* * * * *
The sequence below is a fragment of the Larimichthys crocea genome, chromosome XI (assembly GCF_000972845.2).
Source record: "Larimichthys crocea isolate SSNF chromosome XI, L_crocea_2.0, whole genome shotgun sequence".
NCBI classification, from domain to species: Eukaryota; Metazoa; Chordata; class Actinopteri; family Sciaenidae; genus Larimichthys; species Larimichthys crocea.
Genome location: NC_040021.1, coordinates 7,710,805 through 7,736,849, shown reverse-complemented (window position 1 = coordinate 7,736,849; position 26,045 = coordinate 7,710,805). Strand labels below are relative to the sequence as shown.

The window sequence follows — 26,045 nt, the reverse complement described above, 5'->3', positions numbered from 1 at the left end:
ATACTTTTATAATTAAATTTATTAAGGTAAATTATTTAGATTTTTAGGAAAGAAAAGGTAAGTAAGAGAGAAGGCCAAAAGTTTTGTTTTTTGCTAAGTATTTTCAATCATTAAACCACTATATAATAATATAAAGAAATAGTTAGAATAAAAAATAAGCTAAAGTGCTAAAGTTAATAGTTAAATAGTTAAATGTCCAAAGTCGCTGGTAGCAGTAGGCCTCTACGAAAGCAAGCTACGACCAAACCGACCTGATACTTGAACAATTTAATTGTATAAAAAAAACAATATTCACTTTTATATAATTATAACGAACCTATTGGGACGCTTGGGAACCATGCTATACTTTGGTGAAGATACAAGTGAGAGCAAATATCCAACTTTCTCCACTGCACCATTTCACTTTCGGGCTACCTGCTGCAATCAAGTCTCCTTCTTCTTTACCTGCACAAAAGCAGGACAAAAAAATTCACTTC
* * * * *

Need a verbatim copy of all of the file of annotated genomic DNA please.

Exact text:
The sequence below is a fragment of the Larimichthys crocea genome, chromosome XI (assembly GCF_000972845.2).
Source record: "Larimichthys crocea isolate SSNF chromosome XI, L_crocea_2.0, whole genome shotgun sequence".
NCBI classification, from domain to species: Eukaryota; Metazoa; Chordata; class Actinopteri; family Sciaenidae; genus Larimichthys; species Larimichthys crocea.
Genome location: NC_040021.1, coordinates 7,710,805 through 7,736,849, shown reverse-complemented (window position 1 = coordinate 7,736,849; position 26,045 = coordinate 7,710,805). Strand labels below are relative to the sequence as shown.

The window sequence follows — 26,045 nt, the reverse complement described above, 5'->3', positions numbered from 1 at the left end:
ATACTTTTATAATTAAATTTATTAAGGTAAATTATTTAGATTTTTAGGAAAGAAAAGGTAAGTAAGAGAGAAGGCCAAAAGTTTTGTTTTTTGCTAAGTATTTTCAATCATTAAACCACTATATAATAATATAAAGAAATAGTTAGAATAAAAAATAAGCTAAAGTGCTAAAGTTAATAGTTAAATAGTTAAATGTCCAAAGTCGCTGGTAGCAGTAGGCCTCTACGAAAGCAAGCTACGACCAAACCGACCTGATACTTGAACAATTTAATTGTATAAAAAAAACAATATTCACTTTTATATAATTATAACGAACCTATTGGGACGCTTGGGAACCATGCTATACTTTGGTGAAGATACAAGTGAGAGCAAATATCCAACTTTCTCCACTGCACCATTTCACTTTCGGGCTACCTGCTGCAATCAAGTCTCCTTCTTCTTTACCTGCACAAAAGCAGGACAAAAAAATTCACTTC